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Influenza Vaccine Development. Cristina Cassetti, Ph.D. Influenza Program Officer Division of Microbiology and Infectious Diseases NIAID. NIAID Research Pathway. Vaccines currently available. Trivalent inactivated vaccine (TIV) Live attenuated vaccine (LAIV)

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influenza vaccine development

Influenza Vaccine Development

Cristina Cassetti, Ph.D.

Influenza Program Officer

Division of Microbiology and Infectious Diseases

NIAID

vaccines currently available
Vaccines currently available
  • Trivalent inactivated vaccine (TIV)
  • Live attenuated vaccine (LAIV)

Both vaccines target primarily the anti-HA antibody response and are made by:

    • generating a high growth reference virus (classical reassortment).
    • growing the vaccine in embryonated chicken eggs.
advantages of current influenza vaccines
Advantages of current influenza vaccines
  • TIV first licenced in US in 1945.
  • 70-90% efficacy in healthy adults (in preventing influenza)
  • Dramatically reduce complications from influenza, including hospitalization and death.
  • Can reduce the risk for outbreaks by inducing herd immunity.
limitation of current vaccines
Limitation of current vaccines
  • A new vaccine has to be generated every year .
  • The vaccine strains for the upcoming influenza season have to be predicted at least 6 months in advance.
  • Classical reassortment technology is cumbersome and sometimes does not lead to the ideal reference virus.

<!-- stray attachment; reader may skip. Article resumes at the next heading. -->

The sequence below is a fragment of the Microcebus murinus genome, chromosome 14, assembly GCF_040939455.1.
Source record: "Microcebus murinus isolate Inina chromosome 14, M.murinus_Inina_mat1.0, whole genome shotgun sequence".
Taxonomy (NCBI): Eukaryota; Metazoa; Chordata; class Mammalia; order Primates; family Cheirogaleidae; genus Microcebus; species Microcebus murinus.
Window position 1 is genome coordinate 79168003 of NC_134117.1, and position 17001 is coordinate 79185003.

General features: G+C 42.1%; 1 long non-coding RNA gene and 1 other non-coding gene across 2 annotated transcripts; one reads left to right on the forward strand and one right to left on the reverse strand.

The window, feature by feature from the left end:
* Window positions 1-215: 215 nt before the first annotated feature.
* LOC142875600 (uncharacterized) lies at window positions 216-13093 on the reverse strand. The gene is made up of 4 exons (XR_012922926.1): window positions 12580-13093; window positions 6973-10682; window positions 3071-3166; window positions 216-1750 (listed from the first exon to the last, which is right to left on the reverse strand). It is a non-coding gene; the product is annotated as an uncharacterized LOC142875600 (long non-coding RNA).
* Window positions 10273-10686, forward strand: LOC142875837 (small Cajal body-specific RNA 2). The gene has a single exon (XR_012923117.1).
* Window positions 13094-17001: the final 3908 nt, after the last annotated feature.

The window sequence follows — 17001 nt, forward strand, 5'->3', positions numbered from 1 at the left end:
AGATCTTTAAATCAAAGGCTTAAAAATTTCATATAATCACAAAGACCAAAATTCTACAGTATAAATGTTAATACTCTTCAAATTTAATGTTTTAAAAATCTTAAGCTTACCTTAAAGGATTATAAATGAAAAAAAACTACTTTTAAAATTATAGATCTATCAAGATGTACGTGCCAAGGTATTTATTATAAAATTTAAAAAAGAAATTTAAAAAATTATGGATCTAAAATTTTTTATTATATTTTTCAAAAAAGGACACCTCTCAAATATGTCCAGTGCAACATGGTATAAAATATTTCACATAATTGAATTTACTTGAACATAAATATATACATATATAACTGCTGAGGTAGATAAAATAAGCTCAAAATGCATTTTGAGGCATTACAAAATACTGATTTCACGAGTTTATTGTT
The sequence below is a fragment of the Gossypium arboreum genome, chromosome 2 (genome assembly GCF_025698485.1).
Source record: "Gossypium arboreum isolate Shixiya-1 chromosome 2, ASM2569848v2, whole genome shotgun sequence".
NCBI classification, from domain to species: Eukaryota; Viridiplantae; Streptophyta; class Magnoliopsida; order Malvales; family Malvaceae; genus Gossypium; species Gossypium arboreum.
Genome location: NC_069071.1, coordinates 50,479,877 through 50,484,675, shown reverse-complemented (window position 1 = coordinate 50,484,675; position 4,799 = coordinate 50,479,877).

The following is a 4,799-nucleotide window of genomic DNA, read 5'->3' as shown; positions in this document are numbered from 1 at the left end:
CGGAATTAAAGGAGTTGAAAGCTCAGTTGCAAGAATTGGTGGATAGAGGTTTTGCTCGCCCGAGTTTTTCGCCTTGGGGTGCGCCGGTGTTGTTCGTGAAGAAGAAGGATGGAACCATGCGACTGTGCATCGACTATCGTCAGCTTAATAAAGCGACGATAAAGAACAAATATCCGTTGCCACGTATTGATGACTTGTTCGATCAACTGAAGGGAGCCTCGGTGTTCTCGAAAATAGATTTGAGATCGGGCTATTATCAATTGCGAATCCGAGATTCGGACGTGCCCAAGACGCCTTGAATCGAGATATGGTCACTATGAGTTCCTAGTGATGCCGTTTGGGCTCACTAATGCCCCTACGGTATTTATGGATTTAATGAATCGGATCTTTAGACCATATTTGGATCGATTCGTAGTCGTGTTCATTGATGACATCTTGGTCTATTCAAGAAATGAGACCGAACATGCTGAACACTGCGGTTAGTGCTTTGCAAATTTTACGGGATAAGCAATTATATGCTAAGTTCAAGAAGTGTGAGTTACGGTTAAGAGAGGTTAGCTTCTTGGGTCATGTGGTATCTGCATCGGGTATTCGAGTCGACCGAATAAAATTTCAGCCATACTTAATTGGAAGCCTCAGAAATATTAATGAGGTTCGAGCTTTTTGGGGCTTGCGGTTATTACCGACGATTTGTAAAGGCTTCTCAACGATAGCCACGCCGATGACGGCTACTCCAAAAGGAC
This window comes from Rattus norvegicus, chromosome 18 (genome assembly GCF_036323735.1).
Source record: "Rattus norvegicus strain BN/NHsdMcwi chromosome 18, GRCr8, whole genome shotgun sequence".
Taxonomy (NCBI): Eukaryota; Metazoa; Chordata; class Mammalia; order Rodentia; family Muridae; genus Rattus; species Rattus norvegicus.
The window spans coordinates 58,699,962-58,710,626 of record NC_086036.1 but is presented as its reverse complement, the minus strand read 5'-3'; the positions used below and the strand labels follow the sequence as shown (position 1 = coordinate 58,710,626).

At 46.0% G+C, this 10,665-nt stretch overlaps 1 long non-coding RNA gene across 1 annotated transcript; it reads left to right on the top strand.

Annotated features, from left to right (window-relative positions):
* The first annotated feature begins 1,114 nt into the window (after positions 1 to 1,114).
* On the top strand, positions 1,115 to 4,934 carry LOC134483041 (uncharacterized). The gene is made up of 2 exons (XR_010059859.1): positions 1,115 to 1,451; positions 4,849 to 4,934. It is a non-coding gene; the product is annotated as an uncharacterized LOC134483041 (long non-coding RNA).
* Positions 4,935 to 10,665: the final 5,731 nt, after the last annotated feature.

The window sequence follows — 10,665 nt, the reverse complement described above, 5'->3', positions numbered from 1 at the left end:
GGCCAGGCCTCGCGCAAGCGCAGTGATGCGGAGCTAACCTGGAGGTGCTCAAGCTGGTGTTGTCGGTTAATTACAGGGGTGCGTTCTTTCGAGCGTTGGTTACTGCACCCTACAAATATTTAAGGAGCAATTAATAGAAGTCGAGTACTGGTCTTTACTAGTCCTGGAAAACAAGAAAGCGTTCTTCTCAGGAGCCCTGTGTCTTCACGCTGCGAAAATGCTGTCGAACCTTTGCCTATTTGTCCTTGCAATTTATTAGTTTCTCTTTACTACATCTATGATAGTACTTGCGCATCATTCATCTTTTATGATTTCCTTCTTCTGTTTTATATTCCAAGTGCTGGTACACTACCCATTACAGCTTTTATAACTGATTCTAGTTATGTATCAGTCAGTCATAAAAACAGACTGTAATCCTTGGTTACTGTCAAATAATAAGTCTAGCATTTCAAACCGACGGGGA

• Classical reassortment requires availability of an acceptable clinical isolate.
  • Vaccine manufacturing relies on the availability of hundreds of millions of embryonated chicken eggs.
  • TIV has limited efficacy in the elderly (30% to 40% efficacy in preventing influenza)
niaid supported research for the development of new influenza vaccines i
NIAID-supported research for the development of new influenza vaccines I
  • Strategies to develop vaccines that have enhanced immunogenicity or are broadly-protective:
    • Improve TIV with adjuvants, mucosal delivery or increased dose.
    • New vaccines that target conserved proteins (NP and M2)
    • Ongoing clinical studies to elucidate the immune responses to LAIV compared to TIV and natural infection (Arvin, CA).
niaid supported research for the development of new influenza vaccines ii
NIAID-supported research for the development of new influenza vaccines II
  • Establishment of reverse genetics technology in ’99.
    • Potentially faster and easier to generate of vaccine reference strains (currently being used to make Vietnam H5N1 reference viruses).
    • Eliminates the need for working directly with the clinical isolate.
    • Can engineer HA of pandemic virus strains without the basic amino acids at the cleavage site (associated with high virulence).
niaid supported research for the development of new influenza vaccines iii
NIAID-supported research for the development of new influenza vaccines. III

New technologies for the rapid production of influenza vaccines:

  • Tissue culture-based system (as alternative to eggs)
  • DNA-based vaccines
  • Recombinant baculovirus-expressed protein vaccines

New methods for vaccine delivery:

  • Skin patch
  • Gene gun
niaid s commitment to further develop influenza vaccines
NIAID’s commitment to further develop influenza vaccines
  • Biodefence research opportunities
  • Challenge grants
  • Small Business biodefence program
  • Contracts:
    • Pre-clinical development (VRPRU)
    • DMID supported clinical trial network (VTEUs)
    • Repository for influenza reagents
    • Pandemic preparedness in Asia: Reference strain library (2003 H5N1; 2003 H7N7; 2004 H5N1 currently being developed)
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